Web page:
He was a soldier. He enlisted in the Army in Feb 1984, and served in the famed 82d Airborne Division before being accepted into the Academy Prep School. I recall that he kept his ragged maroon beret in his footlocker, and when he told stories about being a paratrooper, I decided that I wanted to be one, too. His squad leader, when he was a New Cadet at West Point, Jim DiOrio, said, "I have so many fond memories of Arlen and my Beast Squad. He could never stop smiling, which in turn helped us all to smile. May he rest in peace." He was an Army Ranger. I remember each time our paths crossed in Ranger School, I left with my spirits lifted. He knew just the right thing to say at any given moment, a gift that only those who truly care about others possess. I visited him at Fort Hood before we left for Operation Desert Storm, and saw him with his platoon. If you recall the opening scene of the movie Gladiator, the general is walking among his Soldiers, and you can feel the respect and admiration they have for him. It was that way with Arlen...as he walked around, his Soldiers looked at him with the deepest respect...not because he was a 2nd Lieutenant or their platoon leader, but because he was someone they wanted to follow. As a Soldier, in Desert Storm, he saw some pretty horrible scenes, and I know they disturbed him. "Things cannot be unseen," he commented to me once, and he dealt with these images as best he could, like so many other Veterans.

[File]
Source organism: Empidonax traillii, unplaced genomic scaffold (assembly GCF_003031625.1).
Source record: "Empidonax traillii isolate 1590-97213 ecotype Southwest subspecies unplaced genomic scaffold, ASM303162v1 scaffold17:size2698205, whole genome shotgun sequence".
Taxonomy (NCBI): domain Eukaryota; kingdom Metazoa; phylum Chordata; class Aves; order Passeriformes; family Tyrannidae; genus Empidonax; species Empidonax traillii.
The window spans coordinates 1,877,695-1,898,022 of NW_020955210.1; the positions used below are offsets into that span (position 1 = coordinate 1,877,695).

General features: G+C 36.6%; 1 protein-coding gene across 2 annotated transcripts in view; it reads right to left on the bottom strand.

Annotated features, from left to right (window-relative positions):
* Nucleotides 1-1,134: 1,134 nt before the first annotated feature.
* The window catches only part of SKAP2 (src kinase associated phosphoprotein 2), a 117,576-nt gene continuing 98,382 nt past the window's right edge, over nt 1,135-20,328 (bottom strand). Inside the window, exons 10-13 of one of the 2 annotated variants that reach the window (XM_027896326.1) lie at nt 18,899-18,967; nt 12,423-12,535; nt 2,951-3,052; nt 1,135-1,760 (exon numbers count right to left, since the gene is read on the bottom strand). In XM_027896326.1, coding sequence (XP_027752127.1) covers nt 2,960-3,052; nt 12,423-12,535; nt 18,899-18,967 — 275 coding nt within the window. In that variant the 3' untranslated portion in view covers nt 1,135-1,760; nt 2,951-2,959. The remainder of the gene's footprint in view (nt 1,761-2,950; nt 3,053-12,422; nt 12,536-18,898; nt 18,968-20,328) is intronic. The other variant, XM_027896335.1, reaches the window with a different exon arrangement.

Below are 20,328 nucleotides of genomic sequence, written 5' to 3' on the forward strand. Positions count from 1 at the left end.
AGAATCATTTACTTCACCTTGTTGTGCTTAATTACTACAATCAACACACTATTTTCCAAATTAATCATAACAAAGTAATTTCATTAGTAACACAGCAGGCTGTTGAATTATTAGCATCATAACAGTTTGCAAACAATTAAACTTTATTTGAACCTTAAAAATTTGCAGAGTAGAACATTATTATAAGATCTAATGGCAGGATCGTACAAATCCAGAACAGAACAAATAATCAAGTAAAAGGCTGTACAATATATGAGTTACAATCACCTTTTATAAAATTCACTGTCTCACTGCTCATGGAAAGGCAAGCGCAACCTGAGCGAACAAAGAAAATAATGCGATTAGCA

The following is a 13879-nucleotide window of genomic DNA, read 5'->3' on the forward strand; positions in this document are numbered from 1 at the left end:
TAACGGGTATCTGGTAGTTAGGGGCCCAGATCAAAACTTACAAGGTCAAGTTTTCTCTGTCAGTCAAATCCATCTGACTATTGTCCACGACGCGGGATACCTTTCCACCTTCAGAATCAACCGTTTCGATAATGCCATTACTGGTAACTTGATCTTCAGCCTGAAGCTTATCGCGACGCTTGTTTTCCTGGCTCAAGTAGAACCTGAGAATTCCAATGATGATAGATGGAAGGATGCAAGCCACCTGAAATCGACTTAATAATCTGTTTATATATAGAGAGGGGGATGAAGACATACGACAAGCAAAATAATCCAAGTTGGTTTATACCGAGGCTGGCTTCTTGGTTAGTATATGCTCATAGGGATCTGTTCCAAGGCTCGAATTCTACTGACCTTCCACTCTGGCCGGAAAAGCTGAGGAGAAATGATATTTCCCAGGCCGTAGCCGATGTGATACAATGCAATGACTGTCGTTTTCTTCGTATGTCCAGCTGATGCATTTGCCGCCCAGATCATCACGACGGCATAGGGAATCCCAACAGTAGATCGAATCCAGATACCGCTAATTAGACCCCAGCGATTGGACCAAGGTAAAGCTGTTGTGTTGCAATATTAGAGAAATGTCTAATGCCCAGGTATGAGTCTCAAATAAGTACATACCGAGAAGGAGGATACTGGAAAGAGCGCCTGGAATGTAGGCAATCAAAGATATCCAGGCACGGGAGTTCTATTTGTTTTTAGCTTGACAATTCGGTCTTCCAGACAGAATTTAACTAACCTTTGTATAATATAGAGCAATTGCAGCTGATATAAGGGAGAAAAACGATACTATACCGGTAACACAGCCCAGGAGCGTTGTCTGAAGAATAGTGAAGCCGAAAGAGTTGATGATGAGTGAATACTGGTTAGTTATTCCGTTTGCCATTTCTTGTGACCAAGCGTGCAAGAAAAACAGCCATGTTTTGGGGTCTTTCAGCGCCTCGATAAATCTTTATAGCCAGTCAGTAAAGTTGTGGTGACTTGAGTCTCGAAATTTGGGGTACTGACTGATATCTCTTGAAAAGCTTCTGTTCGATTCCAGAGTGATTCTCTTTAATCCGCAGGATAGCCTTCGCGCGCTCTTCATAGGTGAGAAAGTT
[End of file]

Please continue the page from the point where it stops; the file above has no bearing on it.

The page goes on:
He was a great business man who moved up quickly from the Vice President of Sales & Marketing for Texas Spectrum Electronics, Inc. to the President of the company, a position he held for several years. He was also the Sales Director for the entire Southwest US for a major electrical / electronic manufacturing firm. He was also a Private Client Services Associate for Banc of America Securities, providing financial services for high net worth individuals and families. He earned a reputation for honest dealing and hard work. I have no doubt that Arlen could sell bricks to a drowning man. Fortunately for Wall Street and the global economy, he was a man of character. Yes, he was a character.